The Cost of Letting Matt Flynn Go: The Endowment Effect

Seattle Seahawk Matt Flynn

Possibly the worst photoshop job on a NFL player ever

So who thinks Matt Flynn should have been franchised now?  I will be the first to admit that in my heart, I desperately wanted Flynn to be tagged and traded, and maybe while I’m dreaming some idiot team like the Raiders would offer a first rounder.  My head of course said otherwise, sure the potential reward is high, but so was the risk; what would happen if the Packers were stuck with a $14 million guaranteed check?

In the end, general manager Ted Thompson was right in letting Flynn go without a fight and Flynn signed a very conservative 3-year $26 million deal with $10 million guaranteed with the Seattle Seahawks.  More money that you or I will probably make in a lifetime, but loose change in comparison to the 5-year $90 million contract Peyton Manning just signed, or even the 5-year $60 million contract that Kevin Kolb signed last year.

My question is why fan perception of a player so different from a NFL GM?  Even the media, which presumably has a better idea of what NFL GMs are thinking are still more like fans when it comes to predicting player value (although this might have to do with the fact that the media caters to fans and not to NFL GMs, so they could be deliberately doing this).  Answer, the endowment effect.

Simply put, the endowment effect is the theory that there is a difference between the price of buying and selling a good when you own that good.  A more academic explanation would be that:  “This effect is a manifestation of “loss aversion”, the generalization that losses are weighted substantially more than objectively commensurate gains in the evaluation of prospects and trades (Kahneman and Tversky 1979; Tversky and Kahneman, in press).  An implication of this asymmetry is that if a good is evaluated as a loss when it is given up and as a gain when it is acquired, loss aversion will, on average, induce a higher dollar value for owners than for potential buyers, reducing the set of mutually acceptable trades” – Experimental Tests of the Endowment Effect and the Coase Theorem, Kahneman et al. 1990



2011 NFL Preseason Week 2: Packers – Cardinals Preview: The Champs Are Back Home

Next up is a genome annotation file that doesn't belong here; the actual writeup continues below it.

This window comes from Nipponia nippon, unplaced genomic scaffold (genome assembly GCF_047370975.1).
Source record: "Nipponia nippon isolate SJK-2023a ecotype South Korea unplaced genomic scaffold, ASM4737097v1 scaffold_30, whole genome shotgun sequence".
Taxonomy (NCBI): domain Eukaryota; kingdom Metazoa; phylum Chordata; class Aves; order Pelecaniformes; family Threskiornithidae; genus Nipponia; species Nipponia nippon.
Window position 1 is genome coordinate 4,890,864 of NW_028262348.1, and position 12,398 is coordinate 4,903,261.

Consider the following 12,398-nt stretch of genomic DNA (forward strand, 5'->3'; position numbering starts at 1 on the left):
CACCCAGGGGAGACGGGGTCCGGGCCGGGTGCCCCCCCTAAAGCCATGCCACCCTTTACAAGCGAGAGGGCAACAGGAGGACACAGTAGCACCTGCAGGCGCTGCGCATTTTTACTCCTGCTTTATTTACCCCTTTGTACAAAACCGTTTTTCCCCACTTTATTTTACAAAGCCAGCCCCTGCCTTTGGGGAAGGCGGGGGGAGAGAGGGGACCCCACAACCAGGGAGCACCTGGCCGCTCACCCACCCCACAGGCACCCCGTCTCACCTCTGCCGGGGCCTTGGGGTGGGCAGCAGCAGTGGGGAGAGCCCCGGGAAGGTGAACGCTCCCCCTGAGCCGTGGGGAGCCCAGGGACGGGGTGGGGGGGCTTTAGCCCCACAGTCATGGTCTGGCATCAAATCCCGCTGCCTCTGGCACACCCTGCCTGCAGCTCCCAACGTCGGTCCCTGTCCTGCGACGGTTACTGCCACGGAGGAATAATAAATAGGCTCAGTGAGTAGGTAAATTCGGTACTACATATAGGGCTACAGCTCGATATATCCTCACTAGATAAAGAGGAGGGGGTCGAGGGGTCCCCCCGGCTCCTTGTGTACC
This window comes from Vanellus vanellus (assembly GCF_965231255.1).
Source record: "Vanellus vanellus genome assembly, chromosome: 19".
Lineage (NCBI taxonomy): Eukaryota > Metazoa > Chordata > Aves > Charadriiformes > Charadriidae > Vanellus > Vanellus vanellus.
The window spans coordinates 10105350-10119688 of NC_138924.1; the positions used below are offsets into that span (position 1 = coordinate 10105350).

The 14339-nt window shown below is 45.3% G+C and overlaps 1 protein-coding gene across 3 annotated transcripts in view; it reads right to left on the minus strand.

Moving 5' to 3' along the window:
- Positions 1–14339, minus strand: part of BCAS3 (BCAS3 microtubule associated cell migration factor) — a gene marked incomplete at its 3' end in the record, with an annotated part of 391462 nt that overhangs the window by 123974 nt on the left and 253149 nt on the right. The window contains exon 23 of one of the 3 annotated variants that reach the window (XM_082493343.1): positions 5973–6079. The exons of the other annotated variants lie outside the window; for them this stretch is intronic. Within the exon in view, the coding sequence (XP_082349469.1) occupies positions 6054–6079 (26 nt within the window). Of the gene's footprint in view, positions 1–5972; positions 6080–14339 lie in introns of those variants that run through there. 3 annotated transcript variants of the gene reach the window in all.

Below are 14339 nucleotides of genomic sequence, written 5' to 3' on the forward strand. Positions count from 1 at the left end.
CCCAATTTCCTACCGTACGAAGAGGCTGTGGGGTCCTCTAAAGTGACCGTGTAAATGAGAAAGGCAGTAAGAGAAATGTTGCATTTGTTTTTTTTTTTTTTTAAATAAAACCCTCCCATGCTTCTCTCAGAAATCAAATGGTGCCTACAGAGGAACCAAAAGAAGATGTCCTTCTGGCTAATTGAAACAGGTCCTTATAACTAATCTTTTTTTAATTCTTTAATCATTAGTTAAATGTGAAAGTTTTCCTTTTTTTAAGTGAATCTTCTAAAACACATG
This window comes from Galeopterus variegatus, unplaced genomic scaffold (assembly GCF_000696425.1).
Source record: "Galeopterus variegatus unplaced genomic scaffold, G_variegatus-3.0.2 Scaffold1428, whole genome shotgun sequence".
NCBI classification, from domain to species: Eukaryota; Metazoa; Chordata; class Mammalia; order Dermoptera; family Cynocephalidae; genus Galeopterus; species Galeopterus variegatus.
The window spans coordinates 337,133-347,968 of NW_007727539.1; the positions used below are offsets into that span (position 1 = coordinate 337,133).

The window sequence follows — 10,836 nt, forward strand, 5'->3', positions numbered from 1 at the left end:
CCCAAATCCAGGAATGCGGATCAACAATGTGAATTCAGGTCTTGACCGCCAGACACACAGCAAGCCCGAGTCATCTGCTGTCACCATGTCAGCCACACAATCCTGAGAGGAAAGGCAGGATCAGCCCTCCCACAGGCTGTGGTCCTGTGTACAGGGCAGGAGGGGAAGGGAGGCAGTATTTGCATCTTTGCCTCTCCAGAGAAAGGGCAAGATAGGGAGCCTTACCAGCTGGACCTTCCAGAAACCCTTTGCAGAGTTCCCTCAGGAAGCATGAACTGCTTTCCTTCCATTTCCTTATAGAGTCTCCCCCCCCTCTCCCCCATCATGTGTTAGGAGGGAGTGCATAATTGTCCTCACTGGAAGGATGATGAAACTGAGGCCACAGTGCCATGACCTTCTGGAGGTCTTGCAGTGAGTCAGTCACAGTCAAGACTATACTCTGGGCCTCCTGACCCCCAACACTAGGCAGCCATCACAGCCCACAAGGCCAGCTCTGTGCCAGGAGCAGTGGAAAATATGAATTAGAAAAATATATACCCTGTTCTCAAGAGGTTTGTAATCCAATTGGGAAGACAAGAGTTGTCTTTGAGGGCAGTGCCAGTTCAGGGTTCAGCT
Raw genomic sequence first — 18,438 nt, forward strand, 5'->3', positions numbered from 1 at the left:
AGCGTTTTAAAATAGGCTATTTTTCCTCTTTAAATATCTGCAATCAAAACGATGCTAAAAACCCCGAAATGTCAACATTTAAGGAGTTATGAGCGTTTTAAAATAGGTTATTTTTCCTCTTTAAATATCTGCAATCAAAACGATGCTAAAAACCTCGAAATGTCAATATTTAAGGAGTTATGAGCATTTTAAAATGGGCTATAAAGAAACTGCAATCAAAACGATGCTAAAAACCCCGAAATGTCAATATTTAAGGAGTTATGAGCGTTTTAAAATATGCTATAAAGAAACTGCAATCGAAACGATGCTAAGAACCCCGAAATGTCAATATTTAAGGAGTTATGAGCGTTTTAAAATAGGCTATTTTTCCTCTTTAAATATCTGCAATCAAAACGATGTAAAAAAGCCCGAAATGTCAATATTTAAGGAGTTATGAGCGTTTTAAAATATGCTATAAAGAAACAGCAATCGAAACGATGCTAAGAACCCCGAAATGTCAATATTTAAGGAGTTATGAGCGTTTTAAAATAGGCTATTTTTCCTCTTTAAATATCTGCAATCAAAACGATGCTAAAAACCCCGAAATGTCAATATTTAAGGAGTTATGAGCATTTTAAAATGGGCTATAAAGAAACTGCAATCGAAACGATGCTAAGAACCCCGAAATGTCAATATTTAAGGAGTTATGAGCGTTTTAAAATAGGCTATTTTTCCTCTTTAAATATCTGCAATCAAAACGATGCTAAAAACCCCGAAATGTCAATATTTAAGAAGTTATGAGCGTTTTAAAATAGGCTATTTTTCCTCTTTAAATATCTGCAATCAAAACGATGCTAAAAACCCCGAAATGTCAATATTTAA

It’s hard to believe, but going back to last season the Green Bay Packers have played five consecutive games away from the hallowed ground of Lambeau Field.  The last time the Packers played in front of the home crowd was the week 17 win over the Chicago Bears that catapulted the Packers into the playoffs and on the track to football immortality.

Today, the champions return home.

The Green Bay Packers tonight play their second exhibition game against the Arizona Cardinals.  Who cares that it is a preseason game?  For the first time, the Packers take the field at Lambeau as defending world champions.  It will indeed be a special moment even if the game truly doesn’t count

That said, enough with the nostalgia. Let’s talk some football.

With a very deep roster, the Packers enter the game hoping to further mold their depth chart for the season opener against the New Orleans.  The starters currently locked into the lineup (Rodgers, Finley, Jennings et al) should see more action than they did in Cleveland so I would not be surprised to see them finish out the first quarter, if not less.  The last thing the Packers need is more injuries.

The Cardinals on the other hand are in a different situation.  They are still kicking the tires on newly acquired starting quarterback Kevin Kolb as well as different players on the defensive side of the ball.

Let’s look at the Red Birds.

Breaking down the Cardinals.

I wouldn’t be surprised if Kolb is a mixed of terrified and energized going into this game.  This is the same defense that concussed him in Week 1 of 2010 and opened the door for Michael Vick’s resurgence while slamming shut Kolb’s chances at being “the guy” in Philadelphia.  Revenge could very well be on the quarterback’s mind tonight.

The big weapon in the Cardinals offense remains wide receiver Larry Fitzgerald.  Since he is entering the final year of his contract, Fitzgerald has a lot on the line this season.  He quickly needs to develop chemistry with Kolb for the offense to have any kind of explosive ability.

Also noteworthy is the return of former Packers offensive lineman Daryn Colledge to Lambeau.  Colledge made headlines this week with his remarks about not being invited along with the rest of the Packers during their visit last week to the White House to meet President Obama.